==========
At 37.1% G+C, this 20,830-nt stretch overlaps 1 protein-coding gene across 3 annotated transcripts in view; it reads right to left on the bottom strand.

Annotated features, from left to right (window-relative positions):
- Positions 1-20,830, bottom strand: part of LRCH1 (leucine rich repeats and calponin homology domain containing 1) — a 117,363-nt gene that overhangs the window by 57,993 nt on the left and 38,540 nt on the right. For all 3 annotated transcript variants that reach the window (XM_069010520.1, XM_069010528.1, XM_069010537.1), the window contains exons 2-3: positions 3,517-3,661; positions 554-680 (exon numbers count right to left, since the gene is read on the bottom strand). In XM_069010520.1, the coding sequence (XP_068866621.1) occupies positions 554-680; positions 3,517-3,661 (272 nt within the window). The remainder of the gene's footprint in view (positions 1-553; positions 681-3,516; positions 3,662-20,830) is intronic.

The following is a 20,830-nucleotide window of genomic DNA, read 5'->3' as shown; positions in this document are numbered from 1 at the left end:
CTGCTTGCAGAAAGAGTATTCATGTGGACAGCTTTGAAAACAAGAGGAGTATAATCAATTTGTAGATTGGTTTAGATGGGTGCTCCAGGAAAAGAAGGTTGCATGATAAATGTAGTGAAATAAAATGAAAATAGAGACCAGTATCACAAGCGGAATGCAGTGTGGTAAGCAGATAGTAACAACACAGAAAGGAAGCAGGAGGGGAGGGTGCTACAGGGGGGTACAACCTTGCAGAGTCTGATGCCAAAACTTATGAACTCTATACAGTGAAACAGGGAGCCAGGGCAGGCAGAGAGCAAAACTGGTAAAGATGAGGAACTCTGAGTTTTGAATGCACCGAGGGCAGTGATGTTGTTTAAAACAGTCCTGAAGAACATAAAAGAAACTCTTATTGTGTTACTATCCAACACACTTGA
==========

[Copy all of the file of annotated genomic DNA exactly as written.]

At 37.1% G+C, this 20,830-nt stretch overlaps 1 protein-coding gene across 3 annotated transcripts in view; it reads right to left on the bottom strand.

Annotated features, from left to right (window-relative positions):
- Positions 1-20,830, bottom strand: part of LRCH1 (leucine rich repeats and calponin homology domain containing 1) — a 117,363-nt gene that overhangs the window by 57,993 nt on the left and 38,540 nt on the right. For all 3 annotated transcript variants that reach the window (XM_069010520.1, XM_069010528.1, XM_069010537.1), the window contains exons 2-3: positions 3,517-3,661; positions 554-680 (exon numbers count right to left, since the gene is read on the bottom strand). In XM_069010520.1, the coding sequence (XP_068866621.1) occupies positions 554-680; positions 3,517-3,661 (272 nt within the window). The remainder of the gene's footprint in view (positions 1-553; positions 681-3,516; positions 3,662-20,830) is intronic.

The following is a 20,830-nucleotide window of genomic DNA, read 5'->3' as shown; positions in this document are numbered from 1 at the left end:
CTGCTTGCAGAAAGAGTATTCATGTGGACAGCTTTGAAAACAAGAGGAGTATAATCAATTTGTAGATTGGTTTAGATGGGTGCTCCAGGAAAAGAAGGTTGCATGATAAATGTAGTGAAATAAAATGAAAATAGAGACCAGTATCACAAGCGGAATGCAGTGTGGTAAGCAGATAGTAACAACACAGAAAGGAAGCAGGAGGGGAGGGTGCTACAGGGGGGTACAACCTTGCAGAGTCTGATGCCAAAACTTATGAACTCTATACAGTGAAACAGGGAGCCAGGGCAGGCAGAGAGCAAAACTGGTAAAGATGAGGAACTCTGAGTTTTGAATGCACCGAGGGCAGTGATGTTGTTTAAAACAGTCCTGAAGAACATAAAAGAAACTCTTATTGTGTTACTATCCAACACACTTGA